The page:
Quietly, his eyes became heavy with tears and the words stuck in his throat. A few seconds later, he continued narrating his story of loss.

“It’s a unique tragedy that is different to any of the many tragedies we have learnt of so far. It isn’t a science fiction story, but something real that happened to my three friends at this university.”

Khalid – killed

“Khalid is one of my best friends, and the best of our project team. Khalid can never be forgotten; he has an amazing personality full of fun and life and energy. He is a fantastic and lovable friend and friendly to everyone.

“About two weeks after the attacks had started and during the most extreme atrocities in Shujai’iya on 20 July, I was listening to the news on the radio when I suddenly learned that Khalid had been killed when an Israeli rocket hit his house around midnight. His 55 year old father was buried under the rubble and severely injured his spine.

Two days later I learned that his father was fully paralysed. Some of his other family members are still in the hospital and others are staying in the hospital yard used by hundreds of Palestinians families as a makeshift shelter.”

To read the entire report from Professor Al-Masri, click here.

An older Jewish generation, survivors, and descendents of survivors from the Holocaust, have raised their voices over Israel’s “massacre of Palestinians in Gaza”.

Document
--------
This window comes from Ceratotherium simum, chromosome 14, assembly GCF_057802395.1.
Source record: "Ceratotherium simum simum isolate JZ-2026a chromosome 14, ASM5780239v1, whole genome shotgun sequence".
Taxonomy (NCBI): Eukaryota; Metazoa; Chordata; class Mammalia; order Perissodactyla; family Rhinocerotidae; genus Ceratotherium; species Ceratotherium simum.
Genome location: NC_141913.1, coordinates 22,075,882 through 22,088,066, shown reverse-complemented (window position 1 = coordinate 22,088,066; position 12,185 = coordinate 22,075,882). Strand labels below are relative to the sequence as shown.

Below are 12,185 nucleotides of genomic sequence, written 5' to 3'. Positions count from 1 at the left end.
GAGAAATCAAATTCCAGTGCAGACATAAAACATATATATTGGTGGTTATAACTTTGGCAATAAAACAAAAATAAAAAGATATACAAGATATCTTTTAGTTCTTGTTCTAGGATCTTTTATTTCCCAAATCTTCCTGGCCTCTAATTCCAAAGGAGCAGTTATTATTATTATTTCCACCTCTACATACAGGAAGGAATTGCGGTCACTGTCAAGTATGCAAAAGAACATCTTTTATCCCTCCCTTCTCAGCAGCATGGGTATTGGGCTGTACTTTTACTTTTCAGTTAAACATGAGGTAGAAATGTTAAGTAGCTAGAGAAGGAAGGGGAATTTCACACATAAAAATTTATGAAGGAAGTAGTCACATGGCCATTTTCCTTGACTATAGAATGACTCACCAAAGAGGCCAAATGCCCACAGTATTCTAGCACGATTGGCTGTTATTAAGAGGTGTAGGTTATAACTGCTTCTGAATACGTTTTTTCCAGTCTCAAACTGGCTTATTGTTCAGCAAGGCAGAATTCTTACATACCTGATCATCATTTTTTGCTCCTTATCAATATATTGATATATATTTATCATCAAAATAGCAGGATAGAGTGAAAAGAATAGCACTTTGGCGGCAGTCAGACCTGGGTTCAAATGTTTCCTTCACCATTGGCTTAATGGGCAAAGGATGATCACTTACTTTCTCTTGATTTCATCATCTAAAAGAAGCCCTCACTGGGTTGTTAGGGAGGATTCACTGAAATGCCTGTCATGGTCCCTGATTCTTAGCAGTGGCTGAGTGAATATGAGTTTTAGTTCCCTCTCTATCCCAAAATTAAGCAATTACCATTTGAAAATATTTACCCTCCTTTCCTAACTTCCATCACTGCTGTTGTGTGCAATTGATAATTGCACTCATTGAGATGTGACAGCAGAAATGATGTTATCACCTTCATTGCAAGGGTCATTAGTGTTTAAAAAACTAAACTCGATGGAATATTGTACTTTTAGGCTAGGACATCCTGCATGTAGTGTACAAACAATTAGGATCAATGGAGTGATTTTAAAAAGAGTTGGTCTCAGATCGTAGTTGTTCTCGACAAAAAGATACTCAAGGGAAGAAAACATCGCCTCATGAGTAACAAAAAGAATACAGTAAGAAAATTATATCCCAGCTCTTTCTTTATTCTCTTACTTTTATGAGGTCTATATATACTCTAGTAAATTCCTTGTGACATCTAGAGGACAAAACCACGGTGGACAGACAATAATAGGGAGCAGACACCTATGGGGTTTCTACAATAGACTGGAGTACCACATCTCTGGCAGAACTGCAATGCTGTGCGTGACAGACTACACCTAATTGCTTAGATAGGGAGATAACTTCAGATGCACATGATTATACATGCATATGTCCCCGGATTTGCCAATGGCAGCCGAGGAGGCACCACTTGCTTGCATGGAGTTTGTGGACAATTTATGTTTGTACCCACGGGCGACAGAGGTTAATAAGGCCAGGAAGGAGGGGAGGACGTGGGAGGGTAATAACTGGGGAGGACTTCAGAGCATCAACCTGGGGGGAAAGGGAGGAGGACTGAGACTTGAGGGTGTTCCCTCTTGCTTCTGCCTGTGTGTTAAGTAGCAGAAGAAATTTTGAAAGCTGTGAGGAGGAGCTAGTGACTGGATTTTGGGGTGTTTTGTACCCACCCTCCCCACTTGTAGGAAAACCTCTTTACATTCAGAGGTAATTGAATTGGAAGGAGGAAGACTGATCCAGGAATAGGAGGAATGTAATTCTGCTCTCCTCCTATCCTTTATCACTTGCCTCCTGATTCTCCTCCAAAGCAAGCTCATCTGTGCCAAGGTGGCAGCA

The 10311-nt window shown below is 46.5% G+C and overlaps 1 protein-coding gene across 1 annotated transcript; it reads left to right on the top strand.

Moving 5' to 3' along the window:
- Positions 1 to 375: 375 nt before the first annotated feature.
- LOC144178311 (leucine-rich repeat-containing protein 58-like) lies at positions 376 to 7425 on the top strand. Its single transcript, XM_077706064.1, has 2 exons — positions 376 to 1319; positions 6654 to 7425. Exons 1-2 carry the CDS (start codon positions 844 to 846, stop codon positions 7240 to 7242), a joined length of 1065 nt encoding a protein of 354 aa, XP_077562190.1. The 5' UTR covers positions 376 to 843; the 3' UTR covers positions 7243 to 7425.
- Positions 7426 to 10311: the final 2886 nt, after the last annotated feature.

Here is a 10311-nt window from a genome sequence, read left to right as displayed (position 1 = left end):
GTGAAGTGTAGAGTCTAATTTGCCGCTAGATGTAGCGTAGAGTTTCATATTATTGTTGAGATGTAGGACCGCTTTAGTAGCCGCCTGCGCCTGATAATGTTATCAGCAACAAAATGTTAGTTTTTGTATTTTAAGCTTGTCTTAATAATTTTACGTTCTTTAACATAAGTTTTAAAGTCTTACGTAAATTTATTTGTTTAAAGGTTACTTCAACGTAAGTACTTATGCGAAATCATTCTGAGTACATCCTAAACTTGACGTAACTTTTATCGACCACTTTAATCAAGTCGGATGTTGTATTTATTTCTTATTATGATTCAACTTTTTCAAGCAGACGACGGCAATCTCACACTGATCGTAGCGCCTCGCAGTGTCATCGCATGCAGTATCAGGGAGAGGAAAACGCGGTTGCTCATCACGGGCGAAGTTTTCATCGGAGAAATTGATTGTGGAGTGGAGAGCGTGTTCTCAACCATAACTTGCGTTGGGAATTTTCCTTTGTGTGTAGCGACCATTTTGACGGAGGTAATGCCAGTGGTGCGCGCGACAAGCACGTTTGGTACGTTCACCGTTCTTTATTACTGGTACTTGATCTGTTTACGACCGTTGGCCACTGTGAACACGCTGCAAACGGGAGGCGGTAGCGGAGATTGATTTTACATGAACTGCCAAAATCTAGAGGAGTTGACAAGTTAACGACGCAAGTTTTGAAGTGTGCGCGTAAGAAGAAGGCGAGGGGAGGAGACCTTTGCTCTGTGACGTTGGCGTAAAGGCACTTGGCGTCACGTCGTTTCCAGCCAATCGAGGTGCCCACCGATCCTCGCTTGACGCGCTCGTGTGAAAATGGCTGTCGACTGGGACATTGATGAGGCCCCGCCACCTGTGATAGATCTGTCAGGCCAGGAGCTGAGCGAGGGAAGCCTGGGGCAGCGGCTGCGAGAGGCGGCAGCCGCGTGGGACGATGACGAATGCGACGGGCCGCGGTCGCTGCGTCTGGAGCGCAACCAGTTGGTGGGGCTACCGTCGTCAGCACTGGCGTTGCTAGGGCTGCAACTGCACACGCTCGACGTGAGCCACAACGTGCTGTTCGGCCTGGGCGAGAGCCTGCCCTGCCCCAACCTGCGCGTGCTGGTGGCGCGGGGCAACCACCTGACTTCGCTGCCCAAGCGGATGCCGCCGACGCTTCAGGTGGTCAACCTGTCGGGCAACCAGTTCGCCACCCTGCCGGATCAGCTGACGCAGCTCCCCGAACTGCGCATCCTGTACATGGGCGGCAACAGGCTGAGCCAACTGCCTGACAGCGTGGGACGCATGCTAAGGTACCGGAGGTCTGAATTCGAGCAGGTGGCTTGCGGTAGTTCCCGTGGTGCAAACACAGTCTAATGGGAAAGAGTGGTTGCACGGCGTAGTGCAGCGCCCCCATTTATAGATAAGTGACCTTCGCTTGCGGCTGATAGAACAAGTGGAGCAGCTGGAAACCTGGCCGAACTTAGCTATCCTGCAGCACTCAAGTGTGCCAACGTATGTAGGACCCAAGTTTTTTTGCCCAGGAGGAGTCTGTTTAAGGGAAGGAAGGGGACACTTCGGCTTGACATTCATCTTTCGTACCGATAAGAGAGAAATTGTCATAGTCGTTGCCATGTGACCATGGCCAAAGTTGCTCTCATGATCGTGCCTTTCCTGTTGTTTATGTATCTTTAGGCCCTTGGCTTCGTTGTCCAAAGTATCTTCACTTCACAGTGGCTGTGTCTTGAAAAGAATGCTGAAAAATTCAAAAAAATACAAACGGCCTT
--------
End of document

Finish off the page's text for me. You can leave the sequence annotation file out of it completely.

Ha’aretz reported on their ad that ran in the New York Times:

Hundreds of Holocaust survivors and descendants of survivors have signed a letter, published as an advertisement in Saturday’s New York Times, condemning “the massacre of Palestinians in Gaza” and calling for a complete boycott of Israel.

According to the letter, the condemnation was prompted by an advertisement written by Elie Wiesel and published in major news outlets worldwide, accusing Hamas of “child sacrifice” and comparing the group to the Nazis.

The letter, signed by 327 Jewish Holocaust survivors and descendants of survivors and sponsored by the International Jewish Anti-Zionist Network, accuses Wiesel of “abuse of history” in order to justify Israel’s actions in the Gaza Strip:

“…we are disgusted and outraged by Elie Wiesel’s abuse of our history in these pages to justify the unjustifiable: Israel’s wholesale effort to destroy Gaza and the murder of more than 2,000 Palestinians, including many hundreds of children.

Nothing can justify bombing UN shelters, homes, hospitals and universities. Nothing can justify depriving people of electricity and water.”

Palestinian college students and Holocaust survivors, and descendants of Holocaust survivors, share a common sense of outrage and sadness over Israel’s massacre. 

For a full list of the letter’s signatories and for the full text of the letter, click here 

Does the American media hear these cries of anger and anguish?

Do American religious leaders, the secular political leaders, and the American public hear what is happening in Gaza?

Clearly they do not, because they all remain silent.

In the AFP picture above a bomb strikes a building in Gaza City August 24.

About wallwritings